By no means am I the first to suggest supplements are good for dogs. Dr Wendell Belfield, D.V.M and Martin Zucker first published their book, ‘How To Have A Healthier Dog, The Benefits of Vitamins and Minerals for Your Dog’s Life Cycles’, in 1981. The book was published after 15 years of testing megadoses of injectable liquid vitamin C on dogs diagnosed with acute cases of distemper, which was, at the time, a fatal disease prior to the invention of the distemper vaccine. Dr Belfield initially doubted his theory of administering megadoses of liquid vitamin C to these doomed dogs would be of any help, but the dogs were doomed to die so he reasoned there was nothing to lose. To his surprise, all the dogs treated survived and he went on to test vitamin C on other ailments. The forward to the book is by Dr Linus Pauling who is credited with his research into vitamin C on a human level. In the forward, Dr Pauling states, “An indication of the amount of vitamin C that is needed for good health is provided by determining the amount of this substance made by various animal species. It is found that the amount made is approximately proportional to the body weight. The average animal weighing 16 pounds makes between 200 and 2,000 milligrams of vitamin C per day, with animals of some species synthesizing the smaller amount and those of other species synthesizing the larger amount. Dogs and cats are in the first group, in that they synthesize only about 200 milligrams of vitamin C per day (for a 16-pound animal), only about 1/5 as much as animals of most other species synthesize. It is probably for this reason that a large amount of supplementary vitamin C is important for the preservation of the best of health in dogs” (Wendell, Belfield & Zucker, 1981).
Going back to the commercial diet, I think it is important here to emphasis that the diet I cited in the December / January 2009 issue of NZ Dog World, was not a dry food only diet. The step-down protein diet only reduced the protein in the dry food part of the diet which was stepped down from 24% to 20% by using 1/3 puppy food and 2/3 senior food. My diet also contains 20% fresh meat / vegetable dog roll that is roughly 85% meat, 8% vegetables, and 2% rice. It is lightly cooked for 15 minutes at a temperature between 80C and 95C. Cooking at this temperature for a short duration preserves the natural amino acids, vitamins, and other nutrients. Added to this is 1 teaspoon daily of Dr Kruger Joint and Muscle formula that contains 4 digestive enzymes, 64 amino acids, and probiotics plus some other nutrients. And last, but not least was 460 mg of molecularly natural GNLD Vitamin C. So my puppies and adult dogs are receiving fresh meat and vegetables, digestive enzymes, amino acids, probiotics and vitamin C in addition to the dry dog food.
Would this be my choice of dog diets if I were not a breeder looking for a commercially available diet to keep dogs healthy? In a word – no. I would be feeding a raw or fresh mostly meat with some vegetable diet because I believe that is the best diet for dogs and will achieve the best results in regards to healthy bones, tissue, and longer life. However, getting puppy owners to feed a raw or fresh meat diet has proved unsuccessful for me. Since the first year to 18 months of a puppy’s life is important to how sound that puppy will be throughout the rest of its life, I endeavor to seek answers outside the traditional ‘box’.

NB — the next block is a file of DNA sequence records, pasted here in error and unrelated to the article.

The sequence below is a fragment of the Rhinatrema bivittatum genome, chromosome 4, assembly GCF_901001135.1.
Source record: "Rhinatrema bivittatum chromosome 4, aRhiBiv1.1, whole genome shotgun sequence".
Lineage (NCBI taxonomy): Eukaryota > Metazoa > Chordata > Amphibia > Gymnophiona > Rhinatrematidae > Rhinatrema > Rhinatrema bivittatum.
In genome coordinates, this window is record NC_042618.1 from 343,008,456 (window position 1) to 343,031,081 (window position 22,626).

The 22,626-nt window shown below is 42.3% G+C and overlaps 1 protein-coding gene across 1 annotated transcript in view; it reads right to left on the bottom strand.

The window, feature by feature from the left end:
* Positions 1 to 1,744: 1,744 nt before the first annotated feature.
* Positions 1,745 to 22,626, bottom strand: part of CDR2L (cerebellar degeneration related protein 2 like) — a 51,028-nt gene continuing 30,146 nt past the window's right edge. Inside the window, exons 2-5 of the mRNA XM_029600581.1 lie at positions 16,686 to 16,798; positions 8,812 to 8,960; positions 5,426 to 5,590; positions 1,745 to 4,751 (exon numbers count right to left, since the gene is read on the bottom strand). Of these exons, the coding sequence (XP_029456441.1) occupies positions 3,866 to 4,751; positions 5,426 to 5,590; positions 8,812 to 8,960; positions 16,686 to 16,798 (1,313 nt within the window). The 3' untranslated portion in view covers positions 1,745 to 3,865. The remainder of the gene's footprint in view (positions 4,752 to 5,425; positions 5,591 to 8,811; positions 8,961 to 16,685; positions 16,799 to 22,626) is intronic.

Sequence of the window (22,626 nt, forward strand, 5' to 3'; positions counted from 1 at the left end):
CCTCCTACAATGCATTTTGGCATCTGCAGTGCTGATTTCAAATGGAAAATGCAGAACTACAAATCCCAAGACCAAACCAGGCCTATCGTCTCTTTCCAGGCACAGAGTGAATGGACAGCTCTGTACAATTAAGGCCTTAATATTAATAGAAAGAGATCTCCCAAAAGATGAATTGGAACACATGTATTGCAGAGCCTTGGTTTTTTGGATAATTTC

A further question has been put to me - do you reduce the protein in a raw or fresh meat diet? I suspect that you would not reduce the protein level in a natural food high protein diet. The only way you could do that is to increase the amount of vegetables. Some types of vegetables, overfed, can cause problems for dogs in the form of hypothyroidism. As a side note, it is worth remembering that raw root vegetables are toxic to dogs and must be cooked.
Would feeding the puppies a raw or fresh meat / high protein diet result in growth spurts? Because their bodies would be utilizing the food better and achieving better health in their bones and tissues, the growth spurts may not be a problem. A breeder in Italy has sent me photographs of a litter of 6-month-old puppies and all looked in proportion. These puppies have been reared on Orijen food manufactured in Canada that contains no grain. It is 75% fresh fish/meat protein and 25% sea vegetable food. It’s not that dissimilar from what is produced locally here in New Zealand by Butch in their Black Label dog roll.
In conclusion, over the past 6 years, I have trialed three different dry dog foods on puppies and they all resulted in growth spurts when the protein was not reduced, even when adding 20% fresh meat dog roll.
I do not believe that one can mix a dry dog food diet and fresh meat diet and get consistently good results without reducing the level of protein to stem the growth spurts. Nor can one only use a ‘normal’ dry dog food without reducing the protein. By normal, I mean one that contains the normal meats (proteins) and grains (carbohydrates).
Nearly all dry dog foods on the market today contain around 40% carbohydrates in the form of grains. The fusion of carbohydrates and proteins make the protein difficult for dogs to digest. Dogs are not able to digest the protein in dry foods the same as raw / fresh foods.
Adding a supplement that contains digestive enzymes that act in the dog’s stomach will aid the breakdown of the dry food and adding probiotics will clean the intestinal walls and enable the dog to absorb more of the nutrients from dry dog foods. Adding a molecularly natural vitamin C to a dry dog food diet will restore the vitamin C naturally found in raw / fresh food diet.
March 2009. Permission was given for reprint by NZ Dog World Magazine and Sy Guth.
Sy Guth's articles on dog nutrition and hip dysplasia have been published in New Zealand Dog World for the past three years. Semi-retired, she now spends her time doing freelance writing on topics that interest her. This is a lady who finds the world an interesting place and, best to say, she doesn't like being pigeon-holed into any one category.
Sy Guth’s latest book is ‘Grain-Free Dog Diets and How to Wean Puppies Grain-Free’.